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Why do models overestimate surface ozone in the Southeast United States?

Travis, K., D. J. Jacob, J. A. Fisher, P. Kim, E. A. Marais, L. Zhu, K. Yu, C. C. Miller, R. M. Yantosca, M. P. Sulprizio, A. M. Thompson, P. Wennberg, J. D. Crounse, J. M. St. Clair, R. C. Cohen, J. Laughner, J. Dibb, S. R. Hall, K. Ullmann, G. M. Wolfe, I. B. Pollack, J. Peischl, J. A. Neuman, and X. Zhou (2016), Why do models overestimate surface ozone in the Southeast United States?, Atmos. Chem. Phys., 16, 13561-13577, doi:10.5194/acp-16-13561-2016.

Ozone pollution in the Southeast US involves complex chemistry driven by emissions of anthropogenic nitrogen oxide radicals (NOx ≡ NO + NO2 ) and biogenic isoprene. Model estimates of surface ozone concentrations tend to be biased high in the region and this is of concern for designing effective emission control strategies to meet air quality standards. We use detailed chemical observations from the SEAC4 RS aircraft campaign in August and September 2013, interpreted with the GEOS-Chem chemical transport model at 0.25◦ × 0.3125◦ horizontal resolution, to better understand the factors controlling surface ozone in the Southeast US. We find that the National Emission Inventory (NEI) for NOx from the US Environmental Protection Agency (EPA) is too high. This finding is based on SEAC4 RS observations of NOx and its oxidation products, surface network observations of nitrate wet deposition fluxes, and OMI satellite observations of tropospheric NO2 columns. Our results indicate that NEI NOx emissions from mobile and industrial sources must be reduced by 30–60 %, dependent on the assumption of the contribution by soil NOx emissions. Upper-tropospheric NO2 from lightning makes a large contribution to satellite observations of tropospheric NO2 that must be accounted for when using these data to estimate surface NOx emissions. We find that only half of isoprene oxidation proceeds by the high-NOx pathway to produce ozone; this fraction is only moderately sensitive to changes in NOx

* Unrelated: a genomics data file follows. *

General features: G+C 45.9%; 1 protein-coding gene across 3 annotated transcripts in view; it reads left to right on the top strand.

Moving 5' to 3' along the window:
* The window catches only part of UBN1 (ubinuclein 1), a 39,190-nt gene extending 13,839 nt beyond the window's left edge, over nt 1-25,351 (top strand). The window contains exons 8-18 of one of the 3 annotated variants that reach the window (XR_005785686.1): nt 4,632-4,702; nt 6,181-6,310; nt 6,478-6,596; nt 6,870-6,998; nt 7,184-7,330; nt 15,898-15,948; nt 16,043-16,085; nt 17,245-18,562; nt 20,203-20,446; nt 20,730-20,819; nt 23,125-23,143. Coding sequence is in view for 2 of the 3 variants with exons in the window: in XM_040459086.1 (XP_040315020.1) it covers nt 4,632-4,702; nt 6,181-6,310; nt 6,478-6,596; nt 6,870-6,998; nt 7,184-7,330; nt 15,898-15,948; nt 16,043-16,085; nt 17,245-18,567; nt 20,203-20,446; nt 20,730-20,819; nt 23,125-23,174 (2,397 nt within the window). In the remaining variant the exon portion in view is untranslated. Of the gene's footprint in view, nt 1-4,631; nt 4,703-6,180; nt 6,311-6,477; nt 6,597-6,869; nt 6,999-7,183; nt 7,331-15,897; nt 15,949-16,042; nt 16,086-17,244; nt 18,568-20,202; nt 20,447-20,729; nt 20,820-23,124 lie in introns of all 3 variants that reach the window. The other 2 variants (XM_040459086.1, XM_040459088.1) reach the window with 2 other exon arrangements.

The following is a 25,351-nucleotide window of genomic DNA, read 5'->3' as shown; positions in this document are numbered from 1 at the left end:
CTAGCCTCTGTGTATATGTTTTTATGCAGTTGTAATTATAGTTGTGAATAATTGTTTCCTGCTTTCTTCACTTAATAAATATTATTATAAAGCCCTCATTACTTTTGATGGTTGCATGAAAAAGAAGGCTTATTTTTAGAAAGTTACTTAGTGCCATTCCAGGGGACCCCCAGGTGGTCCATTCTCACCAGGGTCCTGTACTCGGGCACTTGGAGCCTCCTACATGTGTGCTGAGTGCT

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Atmospheric Composition
Tropospheric Composition Program (TCP)